1. Viewing pornographic material is OK.

2. It is a good idea for couples considering marriage to live together in order to decide whether or not they get along well enough to be married to one another.

3. It is OK for two people to get together for sex and not necessarily expect anything further.

4. If a couple has children, they should stay married unless there is physical or emotional abuse.

5. It is sometimes permissible for a married person to have sex with someone other than his/her spouse.

6. It is OK for three or more consenting adults to live together in a sexual/romantic relationship.

7. I support abortion rights.

regnerus_chart.jpg 

Again, the validity of these numbers are automatically circumspect.

Many may say, “So? What’s wrong with any of this?” The point is that his data until proven valid should not be accepted as anything but questionable.

Feel free to dig in — if anyone has a link to the actual data, feel free to send it along.

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MERRY CHRISTMAS - EXCEPT FOR THE GAYS?

Watch: Ben Shapiro Demands LGBTQ People Leave Rudolph the Red-Nosed Reindeer and His ‘Fragile Flying Back’ Alone

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Right wing extremist Ben Shapiro is demanding LGBTQ people leave Rudolph the Red-Nosed Reindeer alone. Shapiro, who runs the far right website The Daily Wire, says the popular children’s Christmas character has enough problems and doesn’t need any more.

“Can’t you just leave Rudolph alone?” Shapiro asked on his radio show. “Like, he’s got enough problems without you putting your own issues with sexual orientation on his fragile flying back.”

Shapiro, who is virulently anti-LGBTQ, was reading from Wednesday’s New York Times opinion piece, “‘Rudolph,’ the Queerest Holiday Special.”

“As for ‘Rudolph,’ the whole movie feels as L.G.B.T.Q. friendly to me as any episode of ‘Queer Eye’ or ‘Steven Universe’ or ‘The L Word.'”

“Except for the fact that,” Shapiro notes, “You know, Rudolph doesn’t have sex with any of the other male reindeer.”

Shapiro, like many other conservatives, boils being gay down to having sex.

“I’m particularly tired of the hijacking of children’s literature and children’s specials to promote political viewpoints on sexual matters,” Shapiro, who apparently is unfamiliar with LGBTQ people and culture, says. “Like, it’s a piece of children’s literature, cut it out.”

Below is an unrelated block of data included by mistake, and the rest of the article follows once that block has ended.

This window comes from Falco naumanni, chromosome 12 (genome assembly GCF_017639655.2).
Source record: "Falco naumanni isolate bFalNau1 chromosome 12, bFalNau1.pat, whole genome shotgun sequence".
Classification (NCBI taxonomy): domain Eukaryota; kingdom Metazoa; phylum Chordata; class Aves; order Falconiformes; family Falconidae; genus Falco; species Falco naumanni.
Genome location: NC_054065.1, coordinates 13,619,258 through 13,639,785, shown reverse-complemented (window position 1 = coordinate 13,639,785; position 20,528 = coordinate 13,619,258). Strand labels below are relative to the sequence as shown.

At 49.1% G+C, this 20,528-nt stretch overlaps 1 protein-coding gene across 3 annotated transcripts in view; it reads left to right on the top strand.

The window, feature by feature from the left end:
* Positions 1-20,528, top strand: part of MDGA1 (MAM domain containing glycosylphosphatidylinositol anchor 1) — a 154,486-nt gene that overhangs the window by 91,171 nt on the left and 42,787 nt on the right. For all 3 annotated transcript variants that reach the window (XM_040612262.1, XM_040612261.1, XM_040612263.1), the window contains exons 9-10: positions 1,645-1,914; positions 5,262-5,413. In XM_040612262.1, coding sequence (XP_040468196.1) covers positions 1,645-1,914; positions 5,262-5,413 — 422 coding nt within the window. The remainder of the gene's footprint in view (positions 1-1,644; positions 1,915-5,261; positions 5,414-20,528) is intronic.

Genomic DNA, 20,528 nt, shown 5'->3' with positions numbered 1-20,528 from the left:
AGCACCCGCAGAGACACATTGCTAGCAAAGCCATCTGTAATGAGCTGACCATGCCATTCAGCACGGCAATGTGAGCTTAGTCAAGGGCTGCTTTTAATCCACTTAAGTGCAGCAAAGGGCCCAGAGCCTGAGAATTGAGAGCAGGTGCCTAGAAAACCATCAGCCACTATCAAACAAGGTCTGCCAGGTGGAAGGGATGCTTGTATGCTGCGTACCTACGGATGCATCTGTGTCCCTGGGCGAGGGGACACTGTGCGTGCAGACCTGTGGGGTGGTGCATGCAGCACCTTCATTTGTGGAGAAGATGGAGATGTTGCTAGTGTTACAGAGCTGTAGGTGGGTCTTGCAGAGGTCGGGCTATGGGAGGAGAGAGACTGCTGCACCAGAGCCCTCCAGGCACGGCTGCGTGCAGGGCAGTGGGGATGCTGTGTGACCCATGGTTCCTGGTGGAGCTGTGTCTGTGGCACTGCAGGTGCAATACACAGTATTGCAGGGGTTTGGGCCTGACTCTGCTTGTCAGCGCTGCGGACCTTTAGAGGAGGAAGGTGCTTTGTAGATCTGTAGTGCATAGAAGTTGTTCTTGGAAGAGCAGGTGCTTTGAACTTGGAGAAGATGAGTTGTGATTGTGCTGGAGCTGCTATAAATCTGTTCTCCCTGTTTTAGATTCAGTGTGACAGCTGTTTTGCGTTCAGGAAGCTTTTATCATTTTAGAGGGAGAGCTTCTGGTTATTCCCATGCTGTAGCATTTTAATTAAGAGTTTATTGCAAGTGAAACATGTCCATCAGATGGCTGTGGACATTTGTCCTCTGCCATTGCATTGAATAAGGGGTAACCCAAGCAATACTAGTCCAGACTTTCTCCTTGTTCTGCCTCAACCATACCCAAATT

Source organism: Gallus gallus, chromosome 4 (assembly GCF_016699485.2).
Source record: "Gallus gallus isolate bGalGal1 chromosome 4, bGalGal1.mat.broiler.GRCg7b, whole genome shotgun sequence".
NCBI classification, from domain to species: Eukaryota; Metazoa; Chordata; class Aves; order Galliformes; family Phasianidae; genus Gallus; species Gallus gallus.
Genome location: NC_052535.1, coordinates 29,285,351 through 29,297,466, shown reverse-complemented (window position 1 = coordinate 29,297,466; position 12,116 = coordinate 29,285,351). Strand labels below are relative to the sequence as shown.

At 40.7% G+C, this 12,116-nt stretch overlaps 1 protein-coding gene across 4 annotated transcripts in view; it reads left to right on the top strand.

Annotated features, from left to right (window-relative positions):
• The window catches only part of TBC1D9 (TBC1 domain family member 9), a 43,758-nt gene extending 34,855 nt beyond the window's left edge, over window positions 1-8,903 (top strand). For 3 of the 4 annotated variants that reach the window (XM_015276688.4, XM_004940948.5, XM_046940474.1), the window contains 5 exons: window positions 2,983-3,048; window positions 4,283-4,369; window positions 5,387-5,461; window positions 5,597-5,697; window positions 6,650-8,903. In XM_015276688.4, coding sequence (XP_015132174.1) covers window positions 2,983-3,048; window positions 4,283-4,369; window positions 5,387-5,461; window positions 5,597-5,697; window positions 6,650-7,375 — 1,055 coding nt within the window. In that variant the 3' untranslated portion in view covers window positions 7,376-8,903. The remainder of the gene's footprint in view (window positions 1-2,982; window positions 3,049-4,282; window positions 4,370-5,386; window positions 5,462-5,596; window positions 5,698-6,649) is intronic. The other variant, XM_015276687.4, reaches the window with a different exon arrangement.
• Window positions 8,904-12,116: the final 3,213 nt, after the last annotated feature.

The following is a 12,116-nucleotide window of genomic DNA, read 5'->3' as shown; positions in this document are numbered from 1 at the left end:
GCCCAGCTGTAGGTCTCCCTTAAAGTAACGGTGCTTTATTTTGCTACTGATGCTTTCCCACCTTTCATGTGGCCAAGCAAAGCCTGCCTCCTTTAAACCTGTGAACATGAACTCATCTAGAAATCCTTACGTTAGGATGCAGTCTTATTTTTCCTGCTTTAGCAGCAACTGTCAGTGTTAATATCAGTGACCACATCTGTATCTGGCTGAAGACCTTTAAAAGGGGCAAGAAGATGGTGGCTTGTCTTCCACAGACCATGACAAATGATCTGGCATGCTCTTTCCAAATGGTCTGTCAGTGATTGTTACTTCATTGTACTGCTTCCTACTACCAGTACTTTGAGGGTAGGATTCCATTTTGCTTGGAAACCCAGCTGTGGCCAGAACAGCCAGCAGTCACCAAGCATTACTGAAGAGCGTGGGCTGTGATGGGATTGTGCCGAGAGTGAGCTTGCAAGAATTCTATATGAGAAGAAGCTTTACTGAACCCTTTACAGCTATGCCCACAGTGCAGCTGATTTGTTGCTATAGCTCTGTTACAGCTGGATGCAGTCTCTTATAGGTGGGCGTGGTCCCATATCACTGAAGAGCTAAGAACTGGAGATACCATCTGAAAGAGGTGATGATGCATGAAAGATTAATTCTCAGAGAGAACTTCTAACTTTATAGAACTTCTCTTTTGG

Related: Ben Shapiro Slammed as ‘Very Outspoken Bigot’ for Calling World Cup Champ Megan Rapinoe an ‘Outspoken Lesbian’

“The left likes to play this game a lot when it comes to TV,” Shapiro says, wrongly, accusing some LGBTQ people of “hijacking” SpongeBob SquarePants.

(It’s important to note that Shapiro is having this conversation with himself on his radio show while the U.S. House of Representatives is engaged in a debate over impeaching the President.)

He then went on to accuse “some members of ther LGBT community” in the early ’90s of “sugggesting that some of the Teletubbies were gay.”

“Jerry Falwell made a comment about, ‘Well, the Teletubbies aren’t gay,'” Shapiro insisted, falsely. “It’s silly to try and hijack children’s characters and the left was like, ‘A ha, trolled you, trolled you,” Shapiro said.

Except that’s not what happened, not at all.

Jerry Falwell is the far right religious extremist who is best remembered for these comments about the 9/11 terror attacks:

“I really believe that the pagans, and the abortionists, and the feminists, and the gays and the lesbians who are actively trying to make that an alternative lifestyle, the ACLU, People For the American Way, all of them who have tried to secularize America. I point the finger in their face and say ‘you helped this happen.'”

And it was Jerry Falwell, not LGBTQ people, who said one of the Teletubbies was gay.

“Tinky Winky, one of four characters on the children’s TV show ‘Teletubbies,’ is gay and therefore a moral menace to American youth, the former Moral Majority leader Jerry Falwell warns,” The New York Times reported in May of 1999. “Mr. Falwell said the creators of the program intended for Tinky Winky to be a gay role model.”